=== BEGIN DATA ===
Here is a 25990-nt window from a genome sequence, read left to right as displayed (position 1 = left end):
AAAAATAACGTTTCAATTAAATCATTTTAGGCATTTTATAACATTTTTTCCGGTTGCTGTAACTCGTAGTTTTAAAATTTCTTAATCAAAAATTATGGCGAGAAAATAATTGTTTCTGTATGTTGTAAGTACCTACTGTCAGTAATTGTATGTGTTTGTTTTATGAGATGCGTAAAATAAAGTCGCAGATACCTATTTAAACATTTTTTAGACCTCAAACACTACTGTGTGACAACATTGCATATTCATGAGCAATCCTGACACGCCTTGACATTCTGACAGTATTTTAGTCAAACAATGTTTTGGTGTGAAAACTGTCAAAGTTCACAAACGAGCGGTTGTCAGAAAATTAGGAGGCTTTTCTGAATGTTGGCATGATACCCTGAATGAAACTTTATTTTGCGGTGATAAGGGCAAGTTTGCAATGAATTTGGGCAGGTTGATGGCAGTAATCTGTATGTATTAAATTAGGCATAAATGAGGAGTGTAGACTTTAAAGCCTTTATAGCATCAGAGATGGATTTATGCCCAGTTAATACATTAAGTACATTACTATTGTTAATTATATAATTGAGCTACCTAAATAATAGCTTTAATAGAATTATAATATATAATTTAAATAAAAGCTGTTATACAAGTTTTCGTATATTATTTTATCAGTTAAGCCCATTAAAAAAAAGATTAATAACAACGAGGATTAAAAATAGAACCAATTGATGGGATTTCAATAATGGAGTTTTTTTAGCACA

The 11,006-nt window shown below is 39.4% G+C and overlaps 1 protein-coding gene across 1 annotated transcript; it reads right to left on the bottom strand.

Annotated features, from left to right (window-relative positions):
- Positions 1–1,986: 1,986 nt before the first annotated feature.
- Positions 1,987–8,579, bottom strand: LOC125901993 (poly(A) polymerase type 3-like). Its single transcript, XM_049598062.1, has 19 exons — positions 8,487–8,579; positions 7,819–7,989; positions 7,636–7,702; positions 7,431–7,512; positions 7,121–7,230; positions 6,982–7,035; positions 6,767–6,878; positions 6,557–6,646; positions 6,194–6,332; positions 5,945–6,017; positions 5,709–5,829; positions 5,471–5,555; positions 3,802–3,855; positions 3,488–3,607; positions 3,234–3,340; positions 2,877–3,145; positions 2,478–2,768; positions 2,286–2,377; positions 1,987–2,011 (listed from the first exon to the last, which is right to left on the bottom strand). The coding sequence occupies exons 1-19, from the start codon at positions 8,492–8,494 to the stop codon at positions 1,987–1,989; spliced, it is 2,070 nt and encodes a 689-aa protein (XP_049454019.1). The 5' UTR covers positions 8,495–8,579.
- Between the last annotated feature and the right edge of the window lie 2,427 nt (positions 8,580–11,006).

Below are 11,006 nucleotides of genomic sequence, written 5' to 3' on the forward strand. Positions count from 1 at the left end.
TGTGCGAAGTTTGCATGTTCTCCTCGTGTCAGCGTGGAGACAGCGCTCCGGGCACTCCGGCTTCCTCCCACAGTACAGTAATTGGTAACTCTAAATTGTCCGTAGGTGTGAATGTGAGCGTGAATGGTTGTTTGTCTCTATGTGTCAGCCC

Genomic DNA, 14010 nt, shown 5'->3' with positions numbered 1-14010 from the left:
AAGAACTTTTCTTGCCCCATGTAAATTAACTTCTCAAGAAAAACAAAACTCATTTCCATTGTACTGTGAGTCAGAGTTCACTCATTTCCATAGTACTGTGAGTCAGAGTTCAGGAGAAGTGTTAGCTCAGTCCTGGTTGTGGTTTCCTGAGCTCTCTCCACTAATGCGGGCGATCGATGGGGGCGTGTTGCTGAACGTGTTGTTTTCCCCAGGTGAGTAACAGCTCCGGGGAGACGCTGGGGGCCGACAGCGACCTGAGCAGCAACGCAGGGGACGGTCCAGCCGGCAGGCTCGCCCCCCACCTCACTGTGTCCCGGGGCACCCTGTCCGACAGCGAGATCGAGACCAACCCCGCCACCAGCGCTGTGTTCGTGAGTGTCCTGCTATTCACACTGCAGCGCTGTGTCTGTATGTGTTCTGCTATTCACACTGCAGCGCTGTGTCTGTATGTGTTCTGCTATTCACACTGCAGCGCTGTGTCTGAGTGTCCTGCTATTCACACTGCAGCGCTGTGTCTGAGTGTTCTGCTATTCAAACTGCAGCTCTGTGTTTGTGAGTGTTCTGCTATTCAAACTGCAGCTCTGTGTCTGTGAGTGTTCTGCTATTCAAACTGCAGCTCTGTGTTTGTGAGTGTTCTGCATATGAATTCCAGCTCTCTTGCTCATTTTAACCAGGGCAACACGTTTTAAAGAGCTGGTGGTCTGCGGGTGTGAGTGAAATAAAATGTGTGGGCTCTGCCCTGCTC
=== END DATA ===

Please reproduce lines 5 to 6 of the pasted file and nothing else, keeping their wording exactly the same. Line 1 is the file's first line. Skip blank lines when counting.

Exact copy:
- Positions 1–1,986: 1,986 nt before the first annotated feature.
- Positions 1,987–8,579, bottom strand: LOC125901993 (poly(A) polymerase type 3-like). Its single transcript, XM_049598062.1, has 19 exons — positions 8,487–8,579; positions 7,819–7,989; positions 7,636–7,702; positions 7,431–7,512; positions 7,121–7,230; positions 6,982–7,035; positions 6,767–6,878; positions 6,557–6,646; positions 6,194–6,332; positions 5,945–6,017; positions 5,709–5,829; positions 5,471–5,555; positions 3,802–3,855; positions 3,488–3,607; positions 3,234–3,340; positions 2,877–3,145; positions 2,478–2,768; positions 2,286–2,377; positions 1,987–2,011 (listed from the first exon to the last, which is right to left on the bottom strand). The coding sequence occupies exons 1-19, from the start codon at positions 8,492–8,494 to the stop codon at positions 1,987–1,989; spliced, it is 2,070 nt and encodes a 689-aa protein (XP_049454019.1). The 5' UTR covers positions 8,495–8,579.